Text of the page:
Renewables on the burner as gas pipeline dominates Imran Khan’s trip to Russia – Reuters

The visit could lay the groundwork for Russia building a pipeline to transport natural gas from Karachi to Lahore.

The arrival of Pakistani Prime Minister Imran Khan in Russia has been dramatically overshadowed by the entry of Russian forces into Ukraine.

The geostrategic consequences for Pakistan of the two day visit in Moscow, the first of a Pakistani Prime Minister in 23 years, risk being analyzed through the hardening positions of the many players in the current conflict.

The long-term consequences, however, have almost everything to do with the future of natural gas.

Khan’s visit comes just after Germany, the top consumer of Russian gas, stopped certification of a new Nord Stream 2 pipeline. Russia recently agreed to a 30 years contract to supply gas to China, coinciding with President Vladimir Putin’s visit to the Winter Olympics in Beijing.

As Russia seeks new customers for its building technology and fossil fuels, and as Pakistan desperately seeks a secure and cheap supply of natural gas, the visit could lay the groundwork for Russia building a pipeline to transport natural gas from Karachi to Lahore.

Russia is the world’s second largest producer of natural gas. Meanwhile, Pakistan, whose gas reserves are dwindling, faces a major supply problem gas still constituting an important part of its energy mix.

Pakistani Energy Minister Hammad Azhar speaking to The third polesaid the trip was just an “opportunity to learn the technology” of laying a gas pipeline from the Russians, who he says are the best in the business.

Pakistan wants to build a 1,100 kilometer gas pipeline, known as the Pakistan Stream Gas Pipeline Project, from Port Qasim in Karachi, Sindh, to Kasur in Punjab. The $2.5 billion project is tentatively set to start next year, although a first deal was first signed in 2015 and a second in 2021.

“We don’t have the expertise of the scale and size needed for this project,” Azhar said. The third pole by phone from Islamabad. “The project will remain majority-owned [74 per cent] by Pakistan to begin with, so it could be a win-win,” he said.

Former Prime Minister Shahid Khaqan Abbasi, who dreamed up the project in 2013 when he was oil and natural resources minister, agreed. The project had been dormant due to various “financial bottlenecks”, Abbasi said.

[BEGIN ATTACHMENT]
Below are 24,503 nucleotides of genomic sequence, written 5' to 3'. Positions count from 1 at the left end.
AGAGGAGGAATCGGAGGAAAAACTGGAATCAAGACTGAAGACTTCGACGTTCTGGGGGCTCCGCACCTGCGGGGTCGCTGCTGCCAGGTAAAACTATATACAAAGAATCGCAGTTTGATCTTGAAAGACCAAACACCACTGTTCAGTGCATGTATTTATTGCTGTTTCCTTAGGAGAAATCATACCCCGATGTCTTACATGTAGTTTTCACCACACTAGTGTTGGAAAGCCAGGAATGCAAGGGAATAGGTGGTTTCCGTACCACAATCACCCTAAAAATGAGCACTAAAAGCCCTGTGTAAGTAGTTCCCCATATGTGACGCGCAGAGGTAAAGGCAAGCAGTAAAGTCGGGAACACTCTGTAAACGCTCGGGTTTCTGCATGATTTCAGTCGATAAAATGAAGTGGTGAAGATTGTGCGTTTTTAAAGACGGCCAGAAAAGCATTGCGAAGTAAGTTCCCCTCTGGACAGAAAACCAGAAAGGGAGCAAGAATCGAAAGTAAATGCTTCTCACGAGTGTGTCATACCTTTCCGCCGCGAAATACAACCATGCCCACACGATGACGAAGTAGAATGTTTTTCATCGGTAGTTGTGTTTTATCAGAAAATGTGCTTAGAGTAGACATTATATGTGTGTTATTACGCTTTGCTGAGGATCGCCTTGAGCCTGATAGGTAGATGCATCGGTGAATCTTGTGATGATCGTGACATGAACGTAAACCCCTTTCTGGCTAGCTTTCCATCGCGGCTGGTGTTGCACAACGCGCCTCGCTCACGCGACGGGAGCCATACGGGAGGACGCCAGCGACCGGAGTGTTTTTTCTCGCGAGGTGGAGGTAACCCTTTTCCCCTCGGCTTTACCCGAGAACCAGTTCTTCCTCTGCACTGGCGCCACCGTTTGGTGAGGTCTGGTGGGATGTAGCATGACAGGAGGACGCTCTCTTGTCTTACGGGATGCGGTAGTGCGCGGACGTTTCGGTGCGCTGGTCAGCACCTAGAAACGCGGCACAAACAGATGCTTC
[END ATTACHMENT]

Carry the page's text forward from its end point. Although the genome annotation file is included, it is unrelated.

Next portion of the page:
“My fear is that this government will face the same hurdle as us and will not be able to justify the build-operate-transfer price structure of the amount to be paid to the Russians for the amount of gas flowing through the new pipeline” , warned Abbasi. , referring to a model in which large projects are financed and developed through public-private partnerships.

Increase in demand, decrease in supply

Pakistan’s natural gas production peaked in 2009, according to the International Energy Agency, but gas has continued to rise steadily as a percentage of total energy supply since then. It has led to a slow crisis as Pakistan scrambles to make up the difference.

Major cities are increasingly facing prolonged gas outages, hitting residents and businesses hard. In December last year, the government said the country would soon run out of local gas, increasing dependence on expensive imported gas.

As a former energy minister, Abbasi saw importing liquefied natural gas (LNG) as a quick fix to the energy crisis caused by a decline in domestic gas production.

“We tried to bring gas through a pipeline from Iran, but that was subject to US sanctions and another from Turkmenistan, but even that couldn’t happen, mainly for security reasons because he had to go through Afghanistan,” he said. The third pole.

“We need this pipeline because we need more LNG,” current Energy Minister Azhar said. “It’s a project that all my predecessors struggled to put in place. If the current government will not rush, it will not hesitate to be decisive either.

Former Prime Minister Abbasi is no longer sure Pakistan needs the pipeline.

“Local gas has run out so much and existing terminals are operating at 60pc capacity. The current pipeline network is sufficient to transport local and imported gas for now,” he said.